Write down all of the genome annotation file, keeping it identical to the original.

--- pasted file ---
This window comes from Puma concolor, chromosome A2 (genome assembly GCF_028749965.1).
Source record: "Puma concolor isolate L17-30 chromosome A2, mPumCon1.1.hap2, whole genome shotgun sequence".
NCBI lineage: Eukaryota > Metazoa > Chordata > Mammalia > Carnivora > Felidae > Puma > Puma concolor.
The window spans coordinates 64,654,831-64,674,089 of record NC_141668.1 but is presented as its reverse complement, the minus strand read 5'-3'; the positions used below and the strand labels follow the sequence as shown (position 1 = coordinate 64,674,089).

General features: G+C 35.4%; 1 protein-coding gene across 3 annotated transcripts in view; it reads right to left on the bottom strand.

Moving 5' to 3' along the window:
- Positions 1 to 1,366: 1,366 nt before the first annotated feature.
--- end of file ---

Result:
This window comes from Puma concolor, chromosome A2 (genome assembly GCF_028749965.1).
Source record: "Puma concolor isolate L17-30 chromosome A2, mPumCon1.1.hap2, whole genome shotgun sequence".
NCBI lineage: Eukaryota > Metazoa > Chordata > Mammalia > Carnivora > Felidae > Puma > Puma concolor.
The window spans coordinates 64,654,831-64,674,089 of record NC_141668.1 but is presented as its reverse complement, the minus strand read 5'-3'; the positions used below and the strand labels follow the sequence as shown (position 1 = coordinate 64,674,089).

General features: G+C 35.4%; 1 protein-coding gene across 3 annotated transcripts in view; it reads right to left on the bottom strand.

Moving 5' to 3' along the window:
- Positions 1 to 1,366: 1,366 nt before the first annotated feature.